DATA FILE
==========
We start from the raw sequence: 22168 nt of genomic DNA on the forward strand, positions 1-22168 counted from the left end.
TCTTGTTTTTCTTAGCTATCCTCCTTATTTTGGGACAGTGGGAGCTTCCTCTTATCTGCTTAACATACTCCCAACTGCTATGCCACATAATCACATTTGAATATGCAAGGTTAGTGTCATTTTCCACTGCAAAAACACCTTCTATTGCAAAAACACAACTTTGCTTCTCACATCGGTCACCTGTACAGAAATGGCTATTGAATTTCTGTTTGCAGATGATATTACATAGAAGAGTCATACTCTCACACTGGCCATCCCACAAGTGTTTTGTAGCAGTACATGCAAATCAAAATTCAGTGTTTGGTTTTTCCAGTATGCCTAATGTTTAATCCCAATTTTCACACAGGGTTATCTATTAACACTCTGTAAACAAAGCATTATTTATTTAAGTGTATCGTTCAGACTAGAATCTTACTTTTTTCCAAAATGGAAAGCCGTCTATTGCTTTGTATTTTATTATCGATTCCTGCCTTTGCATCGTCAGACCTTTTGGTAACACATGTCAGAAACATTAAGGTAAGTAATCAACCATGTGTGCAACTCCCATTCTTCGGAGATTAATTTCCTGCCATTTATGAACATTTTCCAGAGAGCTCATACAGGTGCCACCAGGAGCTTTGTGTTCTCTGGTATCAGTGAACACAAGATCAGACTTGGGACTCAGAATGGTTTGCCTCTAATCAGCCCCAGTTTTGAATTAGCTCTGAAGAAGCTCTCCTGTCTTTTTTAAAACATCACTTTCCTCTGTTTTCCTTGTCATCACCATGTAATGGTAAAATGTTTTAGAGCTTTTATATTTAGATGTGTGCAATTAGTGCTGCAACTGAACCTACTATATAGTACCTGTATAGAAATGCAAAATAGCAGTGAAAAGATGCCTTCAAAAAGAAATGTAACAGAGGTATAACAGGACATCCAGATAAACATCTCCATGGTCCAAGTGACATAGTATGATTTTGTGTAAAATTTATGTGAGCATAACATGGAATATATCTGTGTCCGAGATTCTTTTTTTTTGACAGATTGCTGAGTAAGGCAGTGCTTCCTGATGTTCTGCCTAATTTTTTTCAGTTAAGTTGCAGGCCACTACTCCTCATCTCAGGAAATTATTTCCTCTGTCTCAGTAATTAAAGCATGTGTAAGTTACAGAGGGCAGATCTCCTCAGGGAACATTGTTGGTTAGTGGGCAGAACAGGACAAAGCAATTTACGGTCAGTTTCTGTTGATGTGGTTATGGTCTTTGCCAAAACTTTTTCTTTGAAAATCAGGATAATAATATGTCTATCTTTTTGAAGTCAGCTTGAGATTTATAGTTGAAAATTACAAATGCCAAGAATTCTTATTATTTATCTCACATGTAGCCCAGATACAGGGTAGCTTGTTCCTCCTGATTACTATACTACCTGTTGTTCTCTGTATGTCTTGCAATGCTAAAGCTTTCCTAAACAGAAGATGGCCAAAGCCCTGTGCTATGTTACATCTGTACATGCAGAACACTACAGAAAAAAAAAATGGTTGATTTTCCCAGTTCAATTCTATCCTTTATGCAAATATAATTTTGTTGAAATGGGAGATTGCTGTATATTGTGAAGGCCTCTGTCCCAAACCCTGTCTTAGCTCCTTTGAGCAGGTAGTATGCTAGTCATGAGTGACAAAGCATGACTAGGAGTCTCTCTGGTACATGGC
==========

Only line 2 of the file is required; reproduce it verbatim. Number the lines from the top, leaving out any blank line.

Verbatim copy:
TCTTGTTTTTCTTAGCTATCCTCCTTATTTTGGGACAGTGGGAGCTTCCTCTTATCTGCTTAACATACTCCCAACTGCTATGCCACATAATCACATTTGAATATGCAAGGTTAGTGTCATTTTCCACTGCAAAAACACCTTCTATTGCAAAAACACAACTTTGCTTCTCACATCGGTCACCTGTACAGAAATGGCTATTGAATTTCTGTTTGCAGATGATATTACATAGAAGAGTCATACTCTCACACTGGCCATCCCACAAGTGTTTTGTAGCAGTACATGCAAATCAAAATTCAGTGTTTGGTTTTTCCAGTATGCCTAATGTTTAATCCCAATTTTCACACAGGGTTATCTATTAACACTCTGTAAACAAAGCATTATTTATTTAAGTGTATCGTTCAGACTAGAATCTTACTTTTTTCCAAAATGGAAAGCCGTCTATTGCTTTGTATTTTATTATCGATTCCTGCCTTTGCATCGTCAGACCTTTTGGTAACACATGTCAGAAACATTAAGGTAAGTAATCAACCATGTGTGCAACTCCCATTCTTCGGAGATTAATTTCCTGCCATTTATGAACATTTTCCAGAGAGCTCATACAGGTGCCACCAGGAGCTTTGTGTTCTCTGGTATCAGTGAACACAAGATCAGACTTGGGACTCAGAATGGTTTGCCTCTAATCAGCCCCAGTTTTGAATTAGCTCTGAAGAAGCTCTCCTGTCTTTTTTAAAACATCACTTTCCTCTGTTTTCCTTGTCATCACCATGTAATGGTAAAATGTTTTAGAGCTTTTATATTTAGATGTGTGCAATTAGTGCTGCAACTGAACCTACTATATAGTACCTGTATAGAAATGCAAAATAGCAGTGAAAAGATGCCTTCAAAAAGAAATGTAACAGAGGTATAACAGGACATCCAGATAAACATCTCCATGGTCCAAGTGACATAGTATGATTTTGTGTAAAATTTATGTGAGCATAACATGGAATATATCTGTGTCCGAGATTCTTTTTTTTTGACAGATTGCTGAGTAAGGCAGTGCTTCCTGATGTTCTGCCTAATTTTTTTCAGTTAAGTTGCAGGCCACTACTCCTCATCTCAGGAAATTATTTCCTCTGTCTCAGTAATTAAAGCATGTGTAAGTTACAGAGGGCAGATCTCCTCAGGGAACATTGTTGGTTAGTGGGCAGAACAGGACAAAGCAATTTACGGTCAGTTTCTGTTGATGTGGTTATGGTCTTTGCCAAAACTTTTTCTTTGAAAATCAGGATAATAATATGTCTATCTTTTTGAAGTCAGCTTGAGATTTATAGTTGAAAATTACAAATGCCAAGAATTCTTATTATTTATCTCACATGTAGCCCAGATACAGGGTAGCTTGTTCCTCCTGATTACTATACTACCTGTTGTTCTCTGTATGTCTTGCAATGCTAAAGCTTTCCTAAACAGAAGATGGCCAAAGCCCTGTGCTATGTTACATCTGTACATGCAGAACACTACAGAAAAAAAAAATGGTTGATTTTCCCAGTTCAATTCTATCCTTTATGCAAATATAATTTTGTTGAAATGGGAGATTGCTGTATATTGTGAAGGCCTCTGTCCCAAACCCTGTCTTAGCTCCTTTGAGCAGGTAGTATGCTAGTCATGAGTGACAAAGCATGACTAGGAGTCTCTCTGGTACATGGC